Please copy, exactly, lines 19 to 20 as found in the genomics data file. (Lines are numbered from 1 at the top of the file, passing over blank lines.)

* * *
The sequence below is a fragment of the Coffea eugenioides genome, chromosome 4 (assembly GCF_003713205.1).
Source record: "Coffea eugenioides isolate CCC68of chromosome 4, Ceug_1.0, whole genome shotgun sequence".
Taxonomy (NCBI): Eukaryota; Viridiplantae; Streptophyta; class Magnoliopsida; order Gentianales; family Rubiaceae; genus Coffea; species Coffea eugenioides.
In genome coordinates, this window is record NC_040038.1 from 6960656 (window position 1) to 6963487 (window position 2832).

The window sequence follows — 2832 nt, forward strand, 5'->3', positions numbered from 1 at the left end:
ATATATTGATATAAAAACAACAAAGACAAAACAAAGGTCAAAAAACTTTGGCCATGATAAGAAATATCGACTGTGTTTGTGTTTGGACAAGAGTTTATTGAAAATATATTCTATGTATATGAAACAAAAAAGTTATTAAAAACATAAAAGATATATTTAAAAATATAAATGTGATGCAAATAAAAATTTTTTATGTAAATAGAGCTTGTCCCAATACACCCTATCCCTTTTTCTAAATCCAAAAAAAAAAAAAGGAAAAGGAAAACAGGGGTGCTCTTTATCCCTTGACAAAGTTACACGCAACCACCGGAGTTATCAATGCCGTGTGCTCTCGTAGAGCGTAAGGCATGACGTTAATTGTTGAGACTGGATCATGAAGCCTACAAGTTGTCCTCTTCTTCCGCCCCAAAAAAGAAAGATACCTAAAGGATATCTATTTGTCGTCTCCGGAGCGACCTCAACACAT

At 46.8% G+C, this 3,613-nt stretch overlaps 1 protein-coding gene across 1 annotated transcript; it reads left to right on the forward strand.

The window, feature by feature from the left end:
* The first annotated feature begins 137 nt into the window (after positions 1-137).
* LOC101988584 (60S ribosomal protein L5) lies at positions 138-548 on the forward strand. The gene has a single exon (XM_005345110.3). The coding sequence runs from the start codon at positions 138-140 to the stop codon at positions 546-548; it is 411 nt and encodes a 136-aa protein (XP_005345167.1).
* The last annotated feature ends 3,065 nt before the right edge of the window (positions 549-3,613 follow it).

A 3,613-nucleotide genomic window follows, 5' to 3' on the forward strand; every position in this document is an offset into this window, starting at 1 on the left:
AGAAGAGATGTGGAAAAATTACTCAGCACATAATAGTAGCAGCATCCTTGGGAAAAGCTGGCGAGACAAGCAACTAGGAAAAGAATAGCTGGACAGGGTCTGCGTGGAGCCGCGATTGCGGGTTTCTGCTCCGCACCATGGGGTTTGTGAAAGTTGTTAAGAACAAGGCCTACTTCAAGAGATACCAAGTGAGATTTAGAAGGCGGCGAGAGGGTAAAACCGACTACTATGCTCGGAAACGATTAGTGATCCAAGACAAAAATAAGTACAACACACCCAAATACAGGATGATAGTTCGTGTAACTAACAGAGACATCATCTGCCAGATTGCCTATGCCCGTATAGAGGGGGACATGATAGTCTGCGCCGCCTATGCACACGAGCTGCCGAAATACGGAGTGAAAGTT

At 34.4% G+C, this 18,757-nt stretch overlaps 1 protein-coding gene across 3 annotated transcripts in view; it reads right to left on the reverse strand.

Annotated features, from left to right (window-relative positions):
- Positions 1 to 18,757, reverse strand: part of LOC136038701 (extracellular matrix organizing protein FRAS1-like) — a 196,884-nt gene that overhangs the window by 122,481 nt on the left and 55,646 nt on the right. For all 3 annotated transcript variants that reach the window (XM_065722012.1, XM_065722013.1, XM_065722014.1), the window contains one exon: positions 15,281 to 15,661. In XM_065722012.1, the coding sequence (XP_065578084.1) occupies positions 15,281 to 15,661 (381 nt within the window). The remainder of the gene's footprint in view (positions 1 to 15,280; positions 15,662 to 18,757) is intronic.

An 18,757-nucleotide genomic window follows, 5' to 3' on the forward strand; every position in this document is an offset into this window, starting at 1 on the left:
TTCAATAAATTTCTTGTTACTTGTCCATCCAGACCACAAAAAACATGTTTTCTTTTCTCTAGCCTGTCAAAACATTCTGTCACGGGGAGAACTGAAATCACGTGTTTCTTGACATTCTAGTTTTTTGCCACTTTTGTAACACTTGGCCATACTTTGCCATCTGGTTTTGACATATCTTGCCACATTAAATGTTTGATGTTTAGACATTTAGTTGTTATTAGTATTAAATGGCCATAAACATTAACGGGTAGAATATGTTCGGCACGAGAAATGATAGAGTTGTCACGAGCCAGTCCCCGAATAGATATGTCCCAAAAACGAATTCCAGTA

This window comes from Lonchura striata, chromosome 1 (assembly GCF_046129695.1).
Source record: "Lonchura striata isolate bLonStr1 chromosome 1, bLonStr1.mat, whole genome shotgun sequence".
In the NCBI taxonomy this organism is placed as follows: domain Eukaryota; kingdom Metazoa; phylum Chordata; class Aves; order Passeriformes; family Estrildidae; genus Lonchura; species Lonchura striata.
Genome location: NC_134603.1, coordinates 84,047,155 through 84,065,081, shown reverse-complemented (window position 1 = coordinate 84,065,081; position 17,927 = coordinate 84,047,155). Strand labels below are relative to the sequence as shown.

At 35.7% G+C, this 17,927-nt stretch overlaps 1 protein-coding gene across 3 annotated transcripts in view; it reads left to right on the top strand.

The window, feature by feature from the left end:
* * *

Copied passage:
This window comes from Lonchura striata, chromosome 1 (assembly GCF_046129695.1).
Source record: "Lonchura striata isolate bLonStr1 chromosome 1, bLonStr1.mat, whole genome shotgun sequence".